The year is 1088. Following the death of King William I there are plots against his successor, William II, and events taking place in the south-west are recorded in the Peterborough Manuscript:
In this year the land was stirred up and filled with great treachery, so that the most powerful French men who were within this land wanted to betray their king, and wanted to have as king his brother Robert who was Earl of Normandy. In this plan were first Bishop Odo, Bishop Geoffrey, and William, Bishop in Durham. The king did so well by the bishop that all England acted according to his plan and just as he wanted; and he thought to do by him just like Judas Iscariot did by our Lord. And Earl Roger was in that foolish plan and very many people with them – All French men; and this foolish plan was planned in the Spring.
Then as soon as it came to the Easter, they travelled and raided and burned and laid waste the king’s home-farms, and they did for the lands of the all those men who were in the king’s service. And each of them travelled to his castle and manned and provisioned as best they could. Bishop Geoffrey and Robert of Mowbray travelled to Bristol, and raided, and brought the plunder to the castle; and afterwards they went out from the castle and raided Bath and all the land thereabout, and they laid waste all Berkley.
John of Tours, a loyalist, was appointed Bishop of Wells in 1088 and two years later reputedly bought the war-ravaged town of Bath, along with its Abbey, from King William II for 500 marks of silver. He moved the Bishopric and its See to Bath from Wells and ordered an extensive remodelling and rebuilding programme which included the building of a new Bishop’s Palace as well as a vast new cathedral to replace the Anglo-Saxon Minster. John’s plans were so ambitious that only the ambulatory had finished being constructed when he died in 1122.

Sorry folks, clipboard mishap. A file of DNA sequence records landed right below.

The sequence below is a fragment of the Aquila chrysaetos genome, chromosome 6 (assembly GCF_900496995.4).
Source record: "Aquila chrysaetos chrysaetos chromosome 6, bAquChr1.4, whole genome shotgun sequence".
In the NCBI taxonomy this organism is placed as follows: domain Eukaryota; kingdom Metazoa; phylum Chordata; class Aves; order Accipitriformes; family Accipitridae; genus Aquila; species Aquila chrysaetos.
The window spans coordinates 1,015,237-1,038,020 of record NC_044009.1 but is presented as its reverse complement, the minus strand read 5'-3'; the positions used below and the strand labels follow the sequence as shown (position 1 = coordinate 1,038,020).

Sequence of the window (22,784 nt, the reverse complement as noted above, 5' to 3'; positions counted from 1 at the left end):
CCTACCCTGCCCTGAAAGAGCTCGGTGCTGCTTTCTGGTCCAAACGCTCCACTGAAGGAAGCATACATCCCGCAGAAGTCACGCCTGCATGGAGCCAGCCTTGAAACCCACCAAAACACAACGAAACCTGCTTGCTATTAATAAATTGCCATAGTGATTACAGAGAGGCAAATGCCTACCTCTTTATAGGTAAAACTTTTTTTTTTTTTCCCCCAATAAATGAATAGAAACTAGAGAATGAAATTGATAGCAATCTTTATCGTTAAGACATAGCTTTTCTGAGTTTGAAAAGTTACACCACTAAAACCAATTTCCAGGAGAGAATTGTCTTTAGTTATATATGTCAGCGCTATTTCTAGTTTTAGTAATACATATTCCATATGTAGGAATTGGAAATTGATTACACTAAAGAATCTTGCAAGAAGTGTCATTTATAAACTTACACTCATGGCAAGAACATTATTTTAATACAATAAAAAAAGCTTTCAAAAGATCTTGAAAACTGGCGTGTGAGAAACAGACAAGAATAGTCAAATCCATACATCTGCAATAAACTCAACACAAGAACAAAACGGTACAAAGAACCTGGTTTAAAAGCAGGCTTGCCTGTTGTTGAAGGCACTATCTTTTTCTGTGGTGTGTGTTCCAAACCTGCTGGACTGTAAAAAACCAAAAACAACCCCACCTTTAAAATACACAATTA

Work continued under John’s successor Bishop Godfrey, until a fire in 1137 devastated much of the half-built structure. In 1138 Bishop Robert succeeded Godfrey. Having first to organise the defence of Bath for King Stephen in the civil war known as The Anarchy, Robert went on to oversee the completion of the cathedral, which was likely consecrated sometime in the early 1160s. The cathedral is thought to have measured over 100 m in length and during its day was only surpassed in size by the cathedrals at Ely, Norwich and Winchester.
Excavations have revealed that much of the foundation material for the 16th-century Bath Abbey is reclaimed Norman masonry, perhaps seen most strikingly in a reused pillar capital which has been built into the base of a pier for a later column. Also, in some cases, walls rest directly on top of the cathedral’s structural remains.
However, the star find for the Norman phase of the building has to be an unusual head which has been carved out of Bath stone. It is most likely to have originally been part of the base of an arch or a corbel. Bob Davis, one of our Senior Buildings Archaeologists here at Wessex Archaeology, gave us his thoughts on it:
‘The carved head found at Bath Abbey has strong features and is depicted with a full beard, large nose, protruding eyes and prominent eyebrow ridge. It lacks the refinement of other such carvings, the eyes for instance, are simple bulges, while the nose may appear broken. It was probably originally to be found at the base of an arch or corbel. Although many such medieval head carvings depict saints and clergy, some may actually depict the masons who worked on the cathedrals and abbeys. This character lacks the detail of a saint and his strong features suggest that he may be a manual worker.’
So, given the head’s lack of saintly refinement it is possible that this is a portrait, maybe even a self-portrait, of one of the men who built the cathedral during this turbulent period of history.